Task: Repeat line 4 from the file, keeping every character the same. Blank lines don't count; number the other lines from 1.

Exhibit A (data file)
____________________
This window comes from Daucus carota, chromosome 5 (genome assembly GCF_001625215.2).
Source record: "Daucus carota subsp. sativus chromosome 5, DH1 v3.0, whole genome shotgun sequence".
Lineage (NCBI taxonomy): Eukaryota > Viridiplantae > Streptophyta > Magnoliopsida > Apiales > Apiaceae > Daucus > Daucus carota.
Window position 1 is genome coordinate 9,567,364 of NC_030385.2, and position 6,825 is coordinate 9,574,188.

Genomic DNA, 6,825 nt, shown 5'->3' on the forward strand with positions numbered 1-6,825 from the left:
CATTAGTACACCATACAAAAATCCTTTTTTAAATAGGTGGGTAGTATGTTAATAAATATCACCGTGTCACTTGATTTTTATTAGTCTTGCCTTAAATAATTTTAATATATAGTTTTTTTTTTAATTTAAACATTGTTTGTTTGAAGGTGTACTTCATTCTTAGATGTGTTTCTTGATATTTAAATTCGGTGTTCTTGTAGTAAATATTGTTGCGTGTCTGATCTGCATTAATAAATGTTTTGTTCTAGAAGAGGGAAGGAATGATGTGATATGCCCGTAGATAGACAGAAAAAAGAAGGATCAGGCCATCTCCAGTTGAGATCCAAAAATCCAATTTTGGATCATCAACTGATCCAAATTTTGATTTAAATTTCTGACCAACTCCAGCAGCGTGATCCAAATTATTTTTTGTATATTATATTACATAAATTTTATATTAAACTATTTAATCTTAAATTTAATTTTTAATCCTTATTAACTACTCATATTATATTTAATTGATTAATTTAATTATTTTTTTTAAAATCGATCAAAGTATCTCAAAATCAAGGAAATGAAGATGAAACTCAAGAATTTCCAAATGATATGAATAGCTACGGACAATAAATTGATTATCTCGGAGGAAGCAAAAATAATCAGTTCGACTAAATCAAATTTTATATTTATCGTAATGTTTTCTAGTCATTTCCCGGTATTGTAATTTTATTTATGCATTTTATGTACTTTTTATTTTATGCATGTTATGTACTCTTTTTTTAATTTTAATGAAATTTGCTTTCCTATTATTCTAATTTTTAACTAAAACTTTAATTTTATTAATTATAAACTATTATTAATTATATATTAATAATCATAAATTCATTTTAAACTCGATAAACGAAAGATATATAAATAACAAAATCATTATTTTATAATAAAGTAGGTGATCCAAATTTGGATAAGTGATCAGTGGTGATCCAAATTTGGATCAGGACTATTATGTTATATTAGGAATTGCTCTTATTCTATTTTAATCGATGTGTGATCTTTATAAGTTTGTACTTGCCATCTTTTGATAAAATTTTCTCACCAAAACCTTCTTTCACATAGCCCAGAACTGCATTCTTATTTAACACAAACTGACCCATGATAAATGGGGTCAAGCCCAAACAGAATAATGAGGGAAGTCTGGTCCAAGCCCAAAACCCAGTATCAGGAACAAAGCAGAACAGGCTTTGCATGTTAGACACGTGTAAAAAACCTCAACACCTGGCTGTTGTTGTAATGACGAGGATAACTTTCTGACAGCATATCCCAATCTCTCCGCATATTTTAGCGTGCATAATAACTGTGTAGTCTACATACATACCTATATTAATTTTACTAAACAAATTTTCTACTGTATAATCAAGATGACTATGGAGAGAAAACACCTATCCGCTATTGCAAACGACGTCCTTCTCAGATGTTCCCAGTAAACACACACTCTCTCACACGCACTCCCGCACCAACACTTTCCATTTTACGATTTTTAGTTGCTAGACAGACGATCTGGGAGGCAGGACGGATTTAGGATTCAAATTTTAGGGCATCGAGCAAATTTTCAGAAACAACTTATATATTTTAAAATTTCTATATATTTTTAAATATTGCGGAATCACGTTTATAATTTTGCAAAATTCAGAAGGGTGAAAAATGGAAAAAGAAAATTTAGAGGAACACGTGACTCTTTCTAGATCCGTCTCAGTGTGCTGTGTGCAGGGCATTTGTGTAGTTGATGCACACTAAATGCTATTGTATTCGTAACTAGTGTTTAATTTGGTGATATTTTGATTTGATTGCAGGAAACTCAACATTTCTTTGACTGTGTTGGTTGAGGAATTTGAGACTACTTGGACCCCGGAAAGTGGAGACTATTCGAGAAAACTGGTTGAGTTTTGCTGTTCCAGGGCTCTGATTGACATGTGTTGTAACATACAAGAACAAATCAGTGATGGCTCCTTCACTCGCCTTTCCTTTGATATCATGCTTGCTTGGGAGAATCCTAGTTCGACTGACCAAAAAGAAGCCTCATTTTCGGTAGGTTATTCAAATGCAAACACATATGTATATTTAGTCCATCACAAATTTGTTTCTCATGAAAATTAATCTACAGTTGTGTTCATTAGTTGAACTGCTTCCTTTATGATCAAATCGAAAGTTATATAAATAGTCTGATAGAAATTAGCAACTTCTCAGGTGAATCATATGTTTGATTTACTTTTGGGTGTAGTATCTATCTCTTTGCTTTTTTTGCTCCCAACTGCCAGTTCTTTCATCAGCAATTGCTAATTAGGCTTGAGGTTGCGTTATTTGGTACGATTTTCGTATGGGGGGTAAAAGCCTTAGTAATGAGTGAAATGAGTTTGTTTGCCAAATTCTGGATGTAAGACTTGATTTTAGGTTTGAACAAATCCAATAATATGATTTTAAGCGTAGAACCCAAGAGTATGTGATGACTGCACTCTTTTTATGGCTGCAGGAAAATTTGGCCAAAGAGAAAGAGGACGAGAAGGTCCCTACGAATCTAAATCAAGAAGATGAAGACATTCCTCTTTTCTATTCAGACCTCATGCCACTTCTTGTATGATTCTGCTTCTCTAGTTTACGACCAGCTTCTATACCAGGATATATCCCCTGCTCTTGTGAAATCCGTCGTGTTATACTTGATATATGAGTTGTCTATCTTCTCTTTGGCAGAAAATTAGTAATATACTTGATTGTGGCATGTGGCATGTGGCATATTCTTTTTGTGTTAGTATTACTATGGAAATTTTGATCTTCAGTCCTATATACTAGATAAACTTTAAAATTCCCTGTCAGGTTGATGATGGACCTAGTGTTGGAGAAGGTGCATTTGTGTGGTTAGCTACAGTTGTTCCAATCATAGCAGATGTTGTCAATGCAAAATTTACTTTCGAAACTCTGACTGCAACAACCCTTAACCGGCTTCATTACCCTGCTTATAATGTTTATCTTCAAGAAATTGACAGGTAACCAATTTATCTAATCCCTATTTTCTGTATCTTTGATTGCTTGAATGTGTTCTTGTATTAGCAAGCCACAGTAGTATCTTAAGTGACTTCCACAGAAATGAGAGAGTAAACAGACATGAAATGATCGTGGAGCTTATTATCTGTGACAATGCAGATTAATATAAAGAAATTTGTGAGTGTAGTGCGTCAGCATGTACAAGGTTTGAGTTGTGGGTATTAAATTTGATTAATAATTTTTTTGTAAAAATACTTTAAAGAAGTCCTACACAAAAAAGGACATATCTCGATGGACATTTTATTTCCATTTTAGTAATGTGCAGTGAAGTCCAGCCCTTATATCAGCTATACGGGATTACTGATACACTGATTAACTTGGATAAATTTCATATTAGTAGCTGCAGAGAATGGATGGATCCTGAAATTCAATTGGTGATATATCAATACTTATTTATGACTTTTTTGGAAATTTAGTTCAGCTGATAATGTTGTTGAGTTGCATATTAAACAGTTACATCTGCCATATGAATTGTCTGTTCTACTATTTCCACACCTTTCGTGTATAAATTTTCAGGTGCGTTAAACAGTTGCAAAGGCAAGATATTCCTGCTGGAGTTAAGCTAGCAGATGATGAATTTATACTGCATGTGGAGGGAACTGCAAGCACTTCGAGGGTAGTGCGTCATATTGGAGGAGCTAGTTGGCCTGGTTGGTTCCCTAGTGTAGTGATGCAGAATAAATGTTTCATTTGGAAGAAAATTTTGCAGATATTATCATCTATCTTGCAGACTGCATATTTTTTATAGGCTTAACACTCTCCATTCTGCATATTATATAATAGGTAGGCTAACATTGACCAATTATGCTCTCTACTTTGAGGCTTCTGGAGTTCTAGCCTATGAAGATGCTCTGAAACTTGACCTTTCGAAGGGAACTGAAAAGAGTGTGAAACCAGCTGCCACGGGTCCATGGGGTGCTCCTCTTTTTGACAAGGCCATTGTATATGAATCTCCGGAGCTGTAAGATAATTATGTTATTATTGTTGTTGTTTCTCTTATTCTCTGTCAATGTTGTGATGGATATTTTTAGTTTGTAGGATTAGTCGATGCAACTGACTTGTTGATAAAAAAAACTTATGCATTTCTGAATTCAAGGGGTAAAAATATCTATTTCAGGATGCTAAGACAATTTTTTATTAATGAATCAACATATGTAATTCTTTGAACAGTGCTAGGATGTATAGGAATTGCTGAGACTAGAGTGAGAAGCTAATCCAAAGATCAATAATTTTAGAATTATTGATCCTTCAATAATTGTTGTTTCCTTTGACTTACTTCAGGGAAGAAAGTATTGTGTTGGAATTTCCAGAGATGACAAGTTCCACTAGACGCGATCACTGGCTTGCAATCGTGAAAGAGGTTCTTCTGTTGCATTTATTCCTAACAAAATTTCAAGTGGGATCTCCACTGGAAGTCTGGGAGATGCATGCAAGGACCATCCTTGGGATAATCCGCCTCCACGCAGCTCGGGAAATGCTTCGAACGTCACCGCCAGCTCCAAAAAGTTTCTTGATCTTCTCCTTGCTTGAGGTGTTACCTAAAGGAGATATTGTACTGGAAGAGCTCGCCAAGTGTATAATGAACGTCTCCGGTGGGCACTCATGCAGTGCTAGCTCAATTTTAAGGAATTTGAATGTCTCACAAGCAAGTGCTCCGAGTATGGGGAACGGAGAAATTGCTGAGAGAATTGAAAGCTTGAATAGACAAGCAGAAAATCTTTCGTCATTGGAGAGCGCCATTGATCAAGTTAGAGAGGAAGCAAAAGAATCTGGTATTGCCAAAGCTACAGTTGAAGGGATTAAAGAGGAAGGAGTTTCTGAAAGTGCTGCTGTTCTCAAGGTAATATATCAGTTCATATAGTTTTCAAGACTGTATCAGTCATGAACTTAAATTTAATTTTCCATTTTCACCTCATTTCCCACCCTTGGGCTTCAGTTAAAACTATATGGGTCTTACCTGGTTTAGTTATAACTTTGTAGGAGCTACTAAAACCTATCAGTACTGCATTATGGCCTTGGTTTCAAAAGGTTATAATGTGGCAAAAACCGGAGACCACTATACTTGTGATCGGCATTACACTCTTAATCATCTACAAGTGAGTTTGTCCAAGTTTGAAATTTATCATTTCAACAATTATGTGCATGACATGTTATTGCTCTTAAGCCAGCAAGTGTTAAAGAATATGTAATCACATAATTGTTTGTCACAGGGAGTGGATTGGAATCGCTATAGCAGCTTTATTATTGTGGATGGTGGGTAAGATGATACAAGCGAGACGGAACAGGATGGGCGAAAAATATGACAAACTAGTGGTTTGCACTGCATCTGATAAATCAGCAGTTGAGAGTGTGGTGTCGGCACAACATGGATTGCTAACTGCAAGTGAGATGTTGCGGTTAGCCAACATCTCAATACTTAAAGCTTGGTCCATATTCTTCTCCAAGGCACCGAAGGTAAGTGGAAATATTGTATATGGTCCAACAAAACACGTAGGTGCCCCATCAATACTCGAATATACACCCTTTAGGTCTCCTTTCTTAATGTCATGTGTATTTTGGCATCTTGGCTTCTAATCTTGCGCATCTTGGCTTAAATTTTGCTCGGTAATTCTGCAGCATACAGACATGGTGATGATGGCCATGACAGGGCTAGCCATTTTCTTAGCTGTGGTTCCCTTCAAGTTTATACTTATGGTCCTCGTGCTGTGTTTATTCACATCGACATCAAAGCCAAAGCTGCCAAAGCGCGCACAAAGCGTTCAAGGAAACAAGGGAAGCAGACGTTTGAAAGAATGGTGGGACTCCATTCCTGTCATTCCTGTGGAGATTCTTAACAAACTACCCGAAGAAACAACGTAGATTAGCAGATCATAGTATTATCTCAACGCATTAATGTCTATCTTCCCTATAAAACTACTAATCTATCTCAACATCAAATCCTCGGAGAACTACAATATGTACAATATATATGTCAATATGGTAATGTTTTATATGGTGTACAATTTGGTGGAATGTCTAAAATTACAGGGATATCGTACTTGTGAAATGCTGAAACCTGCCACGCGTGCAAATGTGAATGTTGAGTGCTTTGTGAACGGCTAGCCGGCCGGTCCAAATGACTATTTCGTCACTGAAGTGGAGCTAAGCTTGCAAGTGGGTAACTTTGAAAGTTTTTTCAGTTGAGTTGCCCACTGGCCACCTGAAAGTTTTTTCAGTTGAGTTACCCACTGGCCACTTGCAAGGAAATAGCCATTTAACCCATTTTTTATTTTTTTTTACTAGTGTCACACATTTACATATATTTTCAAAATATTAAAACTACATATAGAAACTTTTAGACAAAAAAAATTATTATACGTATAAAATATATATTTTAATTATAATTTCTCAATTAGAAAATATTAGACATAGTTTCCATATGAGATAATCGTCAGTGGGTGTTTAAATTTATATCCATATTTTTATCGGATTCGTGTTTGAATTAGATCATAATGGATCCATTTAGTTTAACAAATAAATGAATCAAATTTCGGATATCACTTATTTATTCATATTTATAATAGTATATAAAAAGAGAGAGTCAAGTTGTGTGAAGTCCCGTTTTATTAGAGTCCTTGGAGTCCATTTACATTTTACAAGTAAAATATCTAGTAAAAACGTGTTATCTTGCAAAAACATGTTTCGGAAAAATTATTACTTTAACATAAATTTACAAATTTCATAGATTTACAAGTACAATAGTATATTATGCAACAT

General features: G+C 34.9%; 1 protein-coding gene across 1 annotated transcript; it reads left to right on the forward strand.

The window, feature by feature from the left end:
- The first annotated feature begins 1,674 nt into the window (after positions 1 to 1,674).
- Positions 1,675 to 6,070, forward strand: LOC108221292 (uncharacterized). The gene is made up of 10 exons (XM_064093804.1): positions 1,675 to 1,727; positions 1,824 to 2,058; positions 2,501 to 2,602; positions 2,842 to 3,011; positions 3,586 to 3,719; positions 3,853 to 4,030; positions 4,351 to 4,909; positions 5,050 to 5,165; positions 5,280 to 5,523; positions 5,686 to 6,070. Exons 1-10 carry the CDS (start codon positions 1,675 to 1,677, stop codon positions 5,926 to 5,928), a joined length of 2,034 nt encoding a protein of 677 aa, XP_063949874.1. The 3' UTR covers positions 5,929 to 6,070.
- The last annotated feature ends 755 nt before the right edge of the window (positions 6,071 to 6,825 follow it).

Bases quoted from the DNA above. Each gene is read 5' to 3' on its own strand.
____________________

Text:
Window position 1 is genome coordinate 9,567,364 of NC_030385.2, and position 6,825 is coordinate 9,574,188.